Why is the birth of Jesus Christ celebrated on 25th December? According to the Encyclopedia Britannica, December 25 was first identified as the date of Jesus’ birth by Sextus Julius Africanus (AD 160-240) in AD 221. Africanus wrote Chronographiai, a history of the world in five volumes.
As “there were shepherds living out in the fields nearby, keeping watch over their flocks at night” (Lk. 2:8NIV) when Christ was born, it’s usually assumed that it wasn’t winter because it would be too cold to be living in the fields overnight. So people often assume that the date of Christmas is not connected to the date of Christ’s birth. (more…)
Racing car drivers and procrastinators want the same drug. It comes from that contradictory cocktail of excitement and terror. Whilst drivers push the physics envelope, procrastinators push the limits of time. As fear of the impending deadline looms, finally adrenaline seeps sweetly into the system.
Let me illustrate. The greatest rush in the world is not the French 24 Hours of Le Mans Endurance Race… it’s the Westfield Christmas Pressie Dash: 27 presents in 8 shopping hours. Every year, on Christmas Eve, men who should never have been licensed as fathers, take part. And I’m here to tell you it can be done because I’ve done it more than once. But there’s absolutely no room for failure. (more…)
The attacks that took place in New York on September 11, 2001 were rated by most Americans as being the most important historical event in their lifetime. And according to TheRichest.com, the most important historical events that changed the modern world forever are the French Revolution, World War I, the Soviet socialist revolution, World War II, and European colonialism.
Christians believe that the most important event in the world’s history is the death of Jesus Christ. At the Lord’s supper they remember why Christ did what He did.
In 1 Corinthians Paul describes what happened at the last supper where Jesus told His disciples to eat the bread and drink from the cup in remembrance of Him (1 Cor. 11:23-25). Then Paul says,
“For whenever you eat this bread and drink this cup, you proclaim the Lord’s death until He comes” (1 Cor. 11:26NIV). (more…)
Last week I assisted with “Made to make a difference”, a Holiday Camp for children with difficult family situations. The children were encouraged to reach beyond their situation to help others. To change the world! They were taught that they were to make a difference and that they have unique gifts and abilities that can be used to help others. That’s what God created them for. And they were encouraged to be all that God created them to be. Is this post we look at the vision and culture that set the tone of this Holiday Camp.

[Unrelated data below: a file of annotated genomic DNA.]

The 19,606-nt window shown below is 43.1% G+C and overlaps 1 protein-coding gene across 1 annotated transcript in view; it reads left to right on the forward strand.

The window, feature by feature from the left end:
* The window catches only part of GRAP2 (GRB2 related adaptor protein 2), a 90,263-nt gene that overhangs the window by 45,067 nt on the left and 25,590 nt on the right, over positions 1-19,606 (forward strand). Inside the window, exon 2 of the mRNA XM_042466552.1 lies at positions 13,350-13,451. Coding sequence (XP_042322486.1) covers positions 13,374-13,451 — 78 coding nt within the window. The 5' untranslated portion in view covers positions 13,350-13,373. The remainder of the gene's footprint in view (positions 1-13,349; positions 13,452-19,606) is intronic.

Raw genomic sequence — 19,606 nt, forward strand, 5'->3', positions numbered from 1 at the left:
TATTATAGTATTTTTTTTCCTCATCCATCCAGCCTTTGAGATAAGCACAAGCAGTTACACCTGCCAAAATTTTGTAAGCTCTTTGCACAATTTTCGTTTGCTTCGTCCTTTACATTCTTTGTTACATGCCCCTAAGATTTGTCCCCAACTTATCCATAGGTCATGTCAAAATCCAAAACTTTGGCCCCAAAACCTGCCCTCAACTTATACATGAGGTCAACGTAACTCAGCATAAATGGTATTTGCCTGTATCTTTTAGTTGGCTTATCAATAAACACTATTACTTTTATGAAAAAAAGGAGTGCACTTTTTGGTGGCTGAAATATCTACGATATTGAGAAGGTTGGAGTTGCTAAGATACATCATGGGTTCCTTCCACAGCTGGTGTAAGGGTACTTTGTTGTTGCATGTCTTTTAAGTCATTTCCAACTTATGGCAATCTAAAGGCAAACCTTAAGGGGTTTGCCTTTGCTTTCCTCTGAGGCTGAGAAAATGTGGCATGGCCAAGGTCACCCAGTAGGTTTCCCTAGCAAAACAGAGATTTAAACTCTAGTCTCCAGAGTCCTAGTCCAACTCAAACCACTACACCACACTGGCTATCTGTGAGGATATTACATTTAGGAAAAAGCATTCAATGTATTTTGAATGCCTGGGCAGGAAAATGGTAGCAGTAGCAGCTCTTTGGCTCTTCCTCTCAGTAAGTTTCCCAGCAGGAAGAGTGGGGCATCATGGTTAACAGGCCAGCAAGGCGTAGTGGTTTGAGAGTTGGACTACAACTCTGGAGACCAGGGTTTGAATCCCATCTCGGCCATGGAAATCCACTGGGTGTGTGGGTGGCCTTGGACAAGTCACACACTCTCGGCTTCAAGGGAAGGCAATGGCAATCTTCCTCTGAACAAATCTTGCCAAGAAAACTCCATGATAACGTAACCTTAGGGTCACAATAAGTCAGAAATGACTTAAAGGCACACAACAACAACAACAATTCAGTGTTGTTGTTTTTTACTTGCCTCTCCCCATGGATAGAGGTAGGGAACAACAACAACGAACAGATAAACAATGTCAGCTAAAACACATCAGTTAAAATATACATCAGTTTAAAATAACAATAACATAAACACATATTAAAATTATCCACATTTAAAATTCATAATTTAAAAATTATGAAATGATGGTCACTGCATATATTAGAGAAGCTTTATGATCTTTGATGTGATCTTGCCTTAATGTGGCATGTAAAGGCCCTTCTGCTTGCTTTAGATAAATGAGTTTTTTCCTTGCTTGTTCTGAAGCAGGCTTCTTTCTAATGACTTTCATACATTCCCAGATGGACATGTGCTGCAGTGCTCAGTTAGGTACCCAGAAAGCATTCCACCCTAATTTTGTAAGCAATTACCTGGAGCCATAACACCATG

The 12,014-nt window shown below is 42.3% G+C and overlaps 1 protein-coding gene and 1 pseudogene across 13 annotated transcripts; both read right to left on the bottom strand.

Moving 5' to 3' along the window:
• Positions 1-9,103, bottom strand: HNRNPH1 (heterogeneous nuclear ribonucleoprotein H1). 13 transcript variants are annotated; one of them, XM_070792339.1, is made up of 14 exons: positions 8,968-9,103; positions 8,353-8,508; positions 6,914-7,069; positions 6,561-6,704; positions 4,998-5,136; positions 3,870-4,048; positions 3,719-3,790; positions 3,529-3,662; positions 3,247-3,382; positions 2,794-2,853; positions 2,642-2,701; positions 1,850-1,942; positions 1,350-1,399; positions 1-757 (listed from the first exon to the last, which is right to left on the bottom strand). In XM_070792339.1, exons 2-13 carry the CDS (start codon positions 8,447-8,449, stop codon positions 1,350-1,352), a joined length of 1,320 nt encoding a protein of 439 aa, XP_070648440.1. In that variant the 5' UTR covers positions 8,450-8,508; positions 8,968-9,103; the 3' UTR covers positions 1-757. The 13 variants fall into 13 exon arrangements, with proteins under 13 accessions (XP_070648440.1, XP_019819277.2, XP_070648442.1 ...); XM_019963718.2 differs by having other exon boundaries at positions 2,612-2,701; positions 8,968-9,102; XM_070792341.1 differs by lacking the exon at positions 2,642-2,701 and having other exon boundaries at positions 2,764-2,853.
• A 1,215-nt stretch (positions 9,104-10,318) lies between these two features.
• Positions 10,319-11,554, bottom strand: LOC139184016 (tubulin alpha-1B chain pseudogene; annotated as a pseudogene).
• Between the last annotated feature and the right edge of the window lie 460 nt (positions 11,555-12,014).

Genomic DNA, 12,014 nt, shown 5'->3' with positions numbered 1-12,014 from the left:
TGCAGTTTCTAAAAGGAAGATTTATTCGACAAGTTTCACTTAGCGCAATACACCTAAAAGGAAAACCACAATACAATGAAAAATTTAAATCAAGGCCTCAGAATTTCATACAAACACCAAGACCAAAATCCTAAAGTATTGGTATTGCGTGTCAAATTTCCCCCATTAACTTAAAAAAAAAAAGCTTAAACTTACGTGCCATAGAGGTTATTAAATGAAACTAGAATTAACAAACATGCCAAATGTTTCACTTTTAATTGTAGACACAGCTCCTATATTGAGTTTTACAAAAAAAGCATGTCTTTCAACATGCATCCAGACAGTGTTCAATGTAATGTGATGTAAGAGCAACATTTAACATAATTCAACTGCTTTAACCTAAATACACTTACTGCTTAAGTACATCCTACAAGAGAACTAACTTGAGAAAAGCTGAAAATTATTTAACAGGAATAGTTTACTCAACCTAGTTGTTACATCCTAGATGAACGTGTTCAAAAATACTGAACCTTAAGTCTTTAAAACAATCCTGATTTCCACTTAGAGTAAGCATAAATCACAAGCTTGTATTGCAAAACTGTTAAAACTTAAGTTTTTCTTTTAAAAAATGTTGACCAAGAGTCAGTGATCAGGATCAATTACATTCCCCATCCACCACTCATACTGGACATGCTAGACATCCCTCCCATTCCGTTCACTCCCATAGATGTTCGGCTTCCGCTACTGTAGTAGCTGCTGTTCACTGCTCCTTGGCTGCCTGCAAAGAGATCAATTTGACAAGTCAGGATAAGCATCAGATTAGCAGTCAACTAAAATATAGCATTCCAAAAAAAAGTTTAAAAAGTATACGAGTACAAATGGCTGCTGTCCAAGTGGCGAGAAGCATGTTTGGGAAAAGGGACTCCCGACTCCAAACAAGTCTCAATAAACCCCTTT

God says, “It’s in Christ that we find out who we are and what we are living for” (Eph. 1:11Message). Our vision is to see people eternally saved, free in Christ, and inspired and empowered to be all that God has created them to be. We want children to have a relationship with Jesus Christ and to realize that they are loved, believed in and created for a purpose. God has given them gifts, talents and abilities to change the world.
We want children to be able to declare: I am a nation changer! I have been designed and created to change the world. God is my wisdom, courage and strength. He has given me gifts, talents and abilities to use to glorify Him. I am loved. I am saved. I have a purpose. It’s in Jesus Christ that I find out who I am and what I am living for. I am a child of the most High King and it’s in Him that I find my worth. Because of this, I will aim to make good choices in life.
Those caring for the children at the Holiday Camp were encouraged to behave according to the following culture.
Can do attitude. I will be a part of the solution, never the problem. “I can do everything through Christ, who gives me strength” (Phil. 4:13NLT).
This is not a job, it’s a calling. “For I know the plans I have for you,” says the Lord. “They are plans for good and not for disaster, to give you a future and a hope” (Jer. 29:11).
Serving the Lord with gladness. Not being ruled by our minimum, think answers not problems. “Always be joyful. Never stop praying. Be thankful in all circumstances, for this is God’s will for you who belong to Christ Jesus” (1 Th. 5:16-18).
Empowerment starts with me. Being uncomplicated, avoiding I don’t knows, pulling people up, not down. “And Nehemiah continued, ‘Go and celebrate with a feast of rich foods and sweet drinks, and share gifts of food with people who have nothing prepared. This is a sacred day before our Lord. Don’t be dejected and sad, for the joy of the Lord is your strength!’” (Neh. 8:10).
Gossip is ugly. Keep it light. “But the wisdom from above is first of all pure. It is also peace loving, gentle at all times, and willing to yield to others. It is full of mercy and the fruit of good deeds. It shows no favoritism and is always sincere. And those who are peacemakers will plant seeds of peace and reap a harvest of righteousness” (Jas. 3:17-28).
Bringing people around you on the journey. Bad reflections bite you in the butt, be careful where you dump. If you want to be honored, be honoring. “The tongue can bring death or life; those who love to talk will reap the consequences” (Prov. 18:21).
I am the culture. I am the atmosphere. We all affect the spiritual culture at Camp. “Work willingly at whatever you do, as though you were working for the Lord rather than for people” (Col. 3:23).
My tone of voice is not whiny. Not playing emotional games of silence, speaking words of life and encouragement. “Serve the Lord with gladness; Come before Him with joyful singing” (Ps. 100:2NASB).